Pensioners face spending almost £1 in every £5 on energy bill this winter, Liz Truss warned

Liz Truss has been warned her plan for an emergency budget to immediately reverse the National Insurance rise will not go far enough to help the most vulnerable this winter.

The Foreign Secretary intends to hold an emergency budget in September if elected Prime Minister and would seek to axe the National Insurance rise within days rather than waiting until April in line with the usual Treasury rules.

The rise was introduced in April by her leadership rival Rishi Sunak in a measure intended to raise more money for the NHS and social care.

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Ms Truss wrote in the Sunday Telegraph: “I would hit the ground running by bringing in an emergency budget, charting a firm course to get our economy growing in order to help fund our public services and NHS.

Liz Truss is on course to become the next Prime MinisterLiz Truss is on course to become the next Prime Minister
Liz Truss is on course to become the next Prime Minister

“I would use this to immediately tackle the cost-of-living crisis by cutting taxes, reversing the rise on national insurance and suspending the green levy on energy bills.”

The Foreign Secretary earlier insisted tax cuts, not “handouts”, would help families with rocketing fuel bills this winter.

Mr Sunak said: “It’s simply wrong to rule out further direct support at this time as Liz Truss has done, and what’s more, her tax proposals are not going to help very significantly people like pensioners or those on low incomes who are exactly the kind of families that are going to need help.”

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It comes as Labour analysis found energy bills for pensioners are expected to be almost triple this winter what they were in 2020 - going up on average from £23 a week to £72. Even with October’s £400 rebate taken into account, they are expected to spend 18 per cent of their weekly expenditure on energy bills, up from seven per cent.

Jonathan Ashworth MP, Labour’s Shadow Work and Pensions Secretary, said: “Pensioners up and down country are worrying about how they’ll heat their homes this winter while Tory leadership candidates propose fantasy tax cuts that won’t get help to those who need it.”

A senior ally of Ms Truss said she was not ruling out providing further direct support to households over winter.

Trade minister Penny Mordaunt told BBC Radio 5 Live that the Foreign Secretary claimed that to say so was “overinterpreting” what Ms Truss had previously said.

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Ms Truss had said she would focus on “lowering the tax burden, not giving out handouts”.

Ms Mordaunt said: “There’ll be different things required for different people - there’s the package of support that’s already been put in place [and] Liz is looking at other measures.”

Former Tory party co-chairman and Sunak supporter Oliver Dowden labelling Ms Truss’s proposed tax cuts “insufficient”.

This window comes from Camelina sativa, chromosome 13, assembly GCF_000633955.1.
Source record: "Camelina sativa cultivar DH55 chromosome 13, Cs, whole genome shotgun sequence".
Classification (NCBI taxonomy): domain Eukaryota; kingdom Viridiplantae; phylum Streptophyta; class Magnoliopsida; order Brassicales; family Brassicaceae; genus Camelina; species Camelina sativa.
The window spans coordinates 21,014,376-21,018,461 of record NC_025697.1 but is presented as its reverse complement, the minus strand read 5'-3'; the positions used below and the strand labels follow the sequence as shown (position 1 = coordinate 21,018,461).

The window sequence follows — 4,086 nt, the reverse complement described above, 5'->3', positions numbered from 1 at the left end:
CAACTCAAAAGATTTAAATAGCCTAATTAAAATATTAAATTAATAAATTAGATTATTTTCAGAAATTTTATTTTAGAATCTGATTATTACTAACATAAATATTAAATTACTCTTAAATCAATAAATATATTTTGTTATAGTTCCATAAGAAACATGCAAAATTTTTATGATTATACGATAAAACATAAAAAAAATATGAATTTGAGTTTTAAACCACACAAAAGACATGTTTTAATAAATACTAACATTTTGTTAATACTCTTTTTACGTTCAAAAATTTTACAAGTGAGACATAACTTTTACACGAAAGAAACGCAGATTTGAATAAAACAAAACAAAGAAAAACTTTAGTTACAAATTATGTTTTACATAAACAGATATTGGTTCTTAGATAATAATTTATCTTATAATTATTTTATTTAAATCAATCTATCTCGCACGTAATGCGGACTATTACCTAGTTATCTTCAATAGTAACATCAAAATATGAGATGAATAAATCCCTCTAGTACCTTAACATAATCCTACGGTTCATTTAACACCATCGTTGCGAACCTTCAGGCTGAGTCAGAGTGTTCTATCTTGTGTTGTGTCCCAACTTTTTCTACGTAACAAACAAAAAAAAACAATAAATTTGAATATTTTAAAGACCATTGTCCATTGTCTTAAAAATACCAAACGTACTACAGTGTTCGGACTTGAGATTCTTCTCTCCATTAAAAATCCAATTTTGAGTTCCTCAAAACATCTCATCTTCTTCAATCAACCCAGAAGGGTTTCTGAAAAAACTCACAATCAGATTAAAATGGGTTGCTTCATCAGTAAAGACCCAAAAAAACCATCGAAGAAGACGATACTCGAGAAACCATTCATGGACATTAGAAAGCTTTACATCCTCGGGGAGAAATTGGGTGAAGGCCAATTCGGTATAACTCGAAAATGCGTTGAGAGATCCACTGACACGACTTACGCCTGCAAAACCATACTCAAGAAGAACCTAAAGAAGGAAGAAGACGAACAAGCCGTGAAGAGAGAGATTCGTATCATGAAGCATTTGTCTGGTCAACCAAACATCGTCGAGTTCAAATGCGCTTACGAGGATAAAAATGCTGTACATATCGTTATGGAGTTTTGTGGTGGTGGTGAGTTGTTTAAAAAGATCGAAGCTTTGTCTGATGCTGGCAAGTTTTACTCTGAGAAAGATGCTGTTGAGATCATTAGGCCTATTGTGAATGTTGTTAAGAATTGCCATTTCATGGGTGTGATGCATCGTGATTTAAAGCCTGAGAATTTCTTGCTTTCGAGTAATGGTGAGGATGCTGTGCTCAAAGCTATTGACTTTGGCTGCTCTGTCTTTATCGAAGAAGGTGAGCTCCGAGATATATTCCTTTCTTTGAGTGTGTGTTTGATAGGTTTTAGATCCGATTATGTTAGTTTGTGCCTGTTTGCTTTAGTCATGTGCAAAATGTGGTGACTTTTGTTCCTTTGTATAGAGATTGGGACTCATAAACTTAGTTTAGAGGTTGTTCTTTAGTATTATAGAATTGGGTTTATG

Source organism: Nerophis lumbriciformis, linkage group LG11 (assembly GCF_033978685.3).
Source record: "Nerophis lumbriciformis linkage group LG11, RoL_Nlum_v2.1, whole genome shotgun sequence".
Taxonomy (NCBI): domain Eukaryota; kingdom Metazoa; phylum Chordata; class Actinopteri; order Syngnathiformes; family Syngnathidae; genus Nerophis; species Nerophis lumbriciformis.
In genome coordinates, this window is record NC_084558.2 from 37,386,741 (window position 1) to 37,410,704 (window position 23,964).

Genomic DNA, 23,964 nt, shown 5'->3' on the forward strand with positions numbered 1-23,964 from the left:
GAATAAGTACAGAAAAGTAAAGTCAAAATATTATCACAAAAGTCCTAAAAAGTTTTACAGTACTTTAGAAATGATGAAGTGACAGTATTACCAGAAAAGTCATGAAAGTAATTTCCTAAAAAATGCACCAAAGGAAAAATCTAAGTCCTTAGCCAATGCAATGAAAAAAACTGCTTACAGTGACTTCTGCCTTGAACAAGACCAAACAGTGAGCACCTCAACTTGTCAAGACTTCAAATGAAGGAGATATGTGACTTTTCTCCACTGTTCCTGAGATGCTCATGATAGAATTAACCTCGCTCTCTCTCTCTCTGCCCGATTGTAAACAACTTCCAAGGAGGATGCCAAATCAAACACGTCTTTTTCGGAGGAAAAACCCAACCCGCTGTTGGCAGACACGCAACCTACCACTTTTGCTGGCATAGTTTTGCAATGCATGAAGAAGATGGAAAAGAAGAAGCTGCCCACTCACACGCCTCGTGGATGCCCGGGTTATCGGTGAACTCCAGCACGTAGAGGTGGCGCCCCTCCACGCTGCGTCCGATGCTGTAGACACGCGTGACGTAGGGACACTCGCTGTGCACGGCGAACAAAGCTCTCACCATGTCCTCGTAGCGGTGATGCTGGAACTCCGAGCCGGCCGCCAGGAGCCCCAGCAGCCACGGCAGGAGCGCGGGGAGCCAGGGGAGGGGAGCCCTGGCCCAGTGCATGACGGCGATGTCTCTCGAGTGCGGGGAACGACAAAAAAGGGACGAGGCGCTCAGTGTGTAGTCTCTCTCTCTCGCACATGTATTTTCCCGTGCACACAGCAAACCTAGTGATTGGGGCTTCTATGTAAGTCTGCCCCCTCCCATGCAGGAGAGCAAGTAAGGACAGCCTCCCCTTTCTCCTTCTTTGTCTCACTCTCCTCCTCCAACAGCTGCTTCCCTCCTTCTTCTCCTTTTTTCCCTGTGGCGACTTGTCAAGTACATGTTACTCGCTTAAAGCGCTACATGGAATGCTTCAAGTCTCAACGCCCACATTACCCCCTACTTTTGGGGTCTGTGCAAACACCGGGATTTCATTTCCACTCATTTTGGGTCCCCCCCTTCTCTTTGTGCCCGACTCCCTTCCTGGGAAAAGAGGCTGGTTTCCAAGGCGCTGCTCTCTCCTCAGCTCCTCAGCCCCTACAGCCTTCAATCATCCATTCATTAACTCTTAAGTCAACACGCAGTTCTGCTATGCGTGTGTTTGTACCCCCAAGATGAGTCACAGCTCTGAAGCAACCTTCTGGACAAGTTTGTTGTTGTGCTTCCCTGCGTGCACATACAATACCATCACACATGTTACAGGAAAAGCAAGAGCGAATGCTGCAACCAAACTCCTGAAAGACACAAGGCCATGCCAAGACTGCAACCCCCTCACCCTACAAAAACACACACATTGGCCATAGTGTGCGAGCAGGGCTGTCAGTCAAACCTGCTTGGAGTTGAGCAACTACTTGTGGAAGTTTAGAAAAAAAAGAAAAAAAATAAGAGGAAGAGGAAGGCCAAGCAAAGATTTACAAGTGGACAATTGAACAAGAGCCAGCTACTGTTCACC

He told BBC News: “You’re going to see energy bills going up to almost £4,000 and if you look at the idea of the tax cuts, this idea of reversing the national insurance contributions, that’s only going to benefit someone working full time on the national living wage by less than £60.

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“Contrast that with whoever the prime minister is, they’re going to get a benefit of about £1,800.

“So this isn’t the way to help people through this very difficult period.”

Former Prime Minister Gordon Brown pressed both candidates to agree an emergency budget with Mr Johnson this week or risk “condemning millions of vulnerable and blameless children and pensioners to a winter of dire poverty”.

“The reality is grim and undeniable: a financial timebomb will explode for families in October as a second round of fuel price rises in six months sends shock waves through every household and pushes millions over the edge,” the former prime minister wrote in Sunday’s Observer.

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His report found existing Government support for low-income households has fallen short of offsetting the losses they face, with some families up to £1,600 worse off a year.

The additional £1,200 offered to the poorest in society this year will fail to compensate for three major blows to their income from October 2021 to October 2022, the analysis suggests.

More than half of the public think the Government could do more to help with rising costs but is choosing not to do so, according to a poll by opinion research agency Public First.

The survey of 2,011 people also found that 64% are finding it difficult or impossible to pay energy bills.

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Tory MP Damian Hinds conceded the package of support Mr Sunak drew up as chancellor was not enough in these “extraordinarily difficult times”, and suggested more would come if he became prime minister.

He told Sky News: “Things have been getting worse even since that was put into place in terms of projections for energy bills… and he’s been clear that more may well be needed and and he is ready to do that as required.”

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